# Attraction and Repulsion

Do you know what attraction and repulsion mean? They're words we use to explain how things behave when they're close to each other. For example, when it's hot outside, going to the beach can be an attractive idea. But when food starts to go bad, it can have a repulsive smell. In physics, these words mean something different. They're used to describe non-contact forces. Did you know that water can be attracted to a plastic comb? It's true! Just try running a plastic comb through your hair a few times and then hold it close to a thin stream of running water.

## What is the meaning of attraction and repulsion in physics?

In physics, there's a special type of force called non-contact forces. These forces can affect how an object moves without actually touching it. Some examples of non-contact forces include gravity, electrostatic, and magnetic forces. Non-contact forces can be either attractive or repulsive. An attractive force is when objects exert a pull on each other, making them want to move closer together. A repulsive force is when objects push each other away. Gravity is always attractive, which is why we feel pulled towards the center of the Earth no matter where we are. But electrostatic and magnetic forces can be either attractive or repulsive, depending on the charge of the objects or the poles of the magnets involved.

## Attraction and repulsion of charges

An electrostatic force is an interaction that occurs between charged particles.

There are two types of charges: positive and negative. If two objects have the same type of charge the electrostatic force between them will be repulsive. This means that if a positively charged object gets close to another, they both will push each other away. The same occurs for two negatively charged objects.

On the other hand, opposite charges attract each other. So when one positively charged object is near a negatively charged object, they pull towards each other, tending to move closer.

## Law of attraction and repulsion of electrostatic forces

Charles-Augustin de Coulomb developed a formula to quantify the strength of electrostatic forces between two charged objects. This formula is now known as Coulomb's law and it states that the force between two charged objects is directly proportional to the product of their charges and inversely proportional to the square of the distance between them. This formula is expressed as:

F = k * (q1 * q2) / r^2

where F is the force between the two objects, q1 and q2 are the charges of the two objects, r is the distance between them, and k is the Coulomb's law constant. The value of k depends on the medium that the charged objects are in. For example, if the objects are in a vacuum, the value of k is approximately 8.987 551 7923(14) x 10^9 kg⋅m3⋅s−4⋅A−2 .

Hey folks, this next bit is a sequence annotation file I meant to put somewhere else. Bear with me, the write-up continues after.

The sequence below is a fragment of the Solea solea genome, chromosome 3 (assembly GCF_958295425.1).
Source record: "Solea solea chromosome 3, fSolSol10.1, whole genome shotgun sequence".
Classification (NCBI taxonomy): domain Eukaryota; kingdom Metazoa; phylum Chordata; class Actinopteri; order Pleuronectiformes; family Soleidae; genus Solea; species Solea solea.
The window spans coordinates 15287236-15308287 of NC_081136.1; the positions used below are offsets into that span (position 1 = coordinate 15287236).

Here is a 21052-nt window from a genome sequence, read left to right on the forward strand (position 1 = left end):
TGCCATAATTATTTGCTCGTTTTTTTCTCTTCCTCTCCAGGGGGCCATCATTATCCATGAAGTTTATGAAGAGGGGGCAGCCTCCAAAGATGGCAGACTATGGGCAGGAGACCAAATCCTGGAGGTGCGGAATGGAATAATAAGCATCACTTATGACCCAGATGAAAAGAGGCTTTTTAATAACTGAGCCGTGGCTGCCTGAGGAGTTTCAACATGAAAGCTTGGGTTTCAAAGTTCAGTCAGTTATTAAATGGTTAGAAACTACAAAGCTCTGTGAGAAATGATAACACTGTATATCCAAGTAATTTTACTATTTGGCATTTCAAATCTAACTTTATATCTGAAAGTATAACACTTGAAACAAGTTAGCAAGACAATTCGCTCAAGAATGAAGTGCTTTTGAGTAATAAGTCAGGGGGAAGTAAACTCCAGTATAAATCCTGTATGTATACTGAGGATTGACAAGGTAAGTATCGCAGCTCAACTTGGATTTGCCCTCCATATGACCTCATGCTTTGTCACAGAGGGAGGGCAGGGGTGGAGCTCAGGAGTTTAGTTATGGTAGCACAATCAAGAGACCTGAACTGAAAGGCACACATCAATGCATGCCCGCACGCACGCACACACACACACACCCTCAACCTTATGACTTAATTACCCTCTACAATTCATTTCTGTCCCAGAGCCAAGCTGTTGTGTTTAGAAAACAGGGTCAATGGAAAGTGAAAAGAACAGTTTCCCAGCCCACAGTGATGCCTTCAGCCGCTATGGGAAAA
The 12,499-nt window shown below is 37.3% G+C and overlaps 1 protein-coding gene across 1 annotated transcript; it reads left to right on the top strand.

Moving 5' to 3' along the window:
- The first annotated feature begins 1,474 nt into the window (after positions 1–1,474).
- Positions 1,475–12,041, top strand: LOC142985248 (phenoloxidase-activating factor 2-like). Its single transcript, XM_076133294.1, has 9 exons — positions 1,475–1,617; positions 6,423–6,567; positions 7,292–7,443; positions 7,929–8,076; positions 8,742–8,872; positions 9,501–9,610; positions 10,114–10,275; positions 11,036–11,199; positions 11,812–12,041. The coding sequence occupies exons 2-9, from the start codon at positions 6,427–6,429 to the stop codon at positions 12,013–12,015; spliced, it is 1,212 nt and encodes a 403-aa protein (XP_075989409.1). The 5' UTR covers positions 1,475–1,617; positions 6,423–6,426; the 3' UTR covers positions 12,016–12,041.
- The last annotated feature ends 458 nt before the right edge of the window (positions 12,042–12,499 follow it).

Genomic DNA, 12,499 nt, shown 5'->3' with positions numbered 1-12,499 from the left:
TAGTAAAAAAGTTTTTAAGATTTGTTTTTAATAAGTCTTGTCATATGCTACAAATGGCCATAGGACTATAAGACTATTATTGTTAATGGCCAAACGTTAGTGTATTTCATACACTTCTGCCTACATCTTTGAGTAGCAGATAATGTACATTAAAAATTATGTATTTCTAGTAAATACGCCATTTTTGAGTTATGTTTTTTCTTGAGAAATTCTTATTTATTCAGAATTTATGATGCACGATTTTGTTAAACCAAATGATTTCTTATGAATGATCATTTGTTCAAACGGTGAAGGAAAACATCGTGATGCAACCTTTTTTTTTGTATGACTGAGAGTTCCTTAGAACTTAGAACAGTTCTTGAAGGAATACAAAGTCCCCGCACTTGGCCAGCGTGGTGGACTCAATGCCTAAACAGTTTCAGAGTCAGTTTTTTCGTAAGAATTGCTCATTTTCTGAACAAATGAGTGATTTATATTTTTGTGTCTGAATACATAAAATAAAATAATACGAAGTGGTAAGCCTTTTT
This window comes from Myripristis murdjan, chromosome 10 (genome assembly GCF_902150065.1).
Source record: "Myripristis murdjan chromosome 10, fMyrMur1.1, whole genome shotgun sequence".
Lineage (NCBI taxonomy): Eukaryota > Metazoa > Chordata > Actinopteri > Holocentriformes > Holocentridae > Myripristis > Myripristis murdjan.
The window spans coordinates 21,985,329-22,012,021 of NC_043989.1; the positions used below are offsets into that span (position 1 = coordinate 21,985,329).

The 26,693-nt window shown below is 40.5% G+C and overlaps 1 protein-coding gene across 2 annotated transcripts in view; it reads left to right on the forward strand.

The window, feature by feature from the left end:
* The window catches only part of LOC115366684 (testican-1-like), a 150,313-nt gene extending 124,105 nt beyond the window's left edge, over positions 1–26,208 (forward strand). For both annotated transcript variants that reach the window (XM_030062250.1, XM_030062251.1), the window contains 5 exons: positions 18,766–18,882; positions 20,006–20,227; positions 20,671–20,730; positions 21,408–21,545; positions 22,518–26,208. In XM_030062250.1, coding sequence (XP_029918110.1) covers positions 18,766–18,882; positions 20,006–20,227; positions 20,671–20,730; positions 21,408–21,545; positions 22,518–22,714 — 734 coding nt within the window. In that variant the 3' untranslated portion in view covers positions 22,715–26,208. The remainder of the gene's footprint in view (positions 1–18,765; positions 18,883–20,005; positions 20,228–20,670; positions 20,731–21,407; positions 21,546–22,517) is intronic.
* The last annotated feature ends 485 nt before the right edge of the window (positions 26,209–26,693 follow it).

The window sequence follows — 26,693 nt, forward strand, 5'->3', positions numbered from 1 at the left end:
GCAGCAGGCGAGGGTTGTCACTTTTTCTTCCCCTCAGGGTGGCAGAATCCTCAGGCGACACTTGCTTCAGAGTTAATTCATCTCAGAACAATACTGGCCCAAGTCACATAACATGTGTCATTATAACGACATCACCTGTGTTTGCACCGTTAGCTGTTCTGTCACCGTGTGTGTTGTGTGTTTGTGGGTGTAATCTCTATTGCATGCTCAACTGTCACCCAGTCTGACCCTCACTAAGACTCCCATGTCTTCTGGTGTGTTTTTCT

## Attraction and repulsion between magnets

A magnet is any object or material that produces a magnetic field.

Regardless of its shape, every magnet has two poles called north (N) and south (S) poles. Similarly to the case of electric charges, unlike magnetic poles attract.

Furthermore, same magnetic poles repel each other.

The Earth itself behaves like a giant magnet, but its magnetic north pole is actually a geographic south pole, and its magnetic south pole is a geographic north pole. This means that a freely moving magnet, such as the needle in a compass, will align its magnetic north pole with the Earth's geographic north pole, and its magnetic south pole with the Earth's geographic south pole. This is why the poles of magnets are named the way they are.

Magnets work by the magnetic forces that occur in atoms, forming magnetic zones in the material that act like tiny magnets themselves. Usually, these zones are randomly aligned, but there are certain materials called ferromagnetic materials that have the property of aligning their magnetic zones when exposed to an external magnetic field. These materials maintain this alignment even after the magnetic field is removed, and become magnets themselves. An object that generates a magnetic field due to its internal structure is called a permanent magnet. Ferromagnetic materials are strongly attracted to magnets, and some examples include iron, cobalt, and nickel.

## Examples of attraction and repulsion

Now that we understand how electrostatic and magnetic forces work, we will explore some daily examples where we can observe attractive and repulsive forces in action.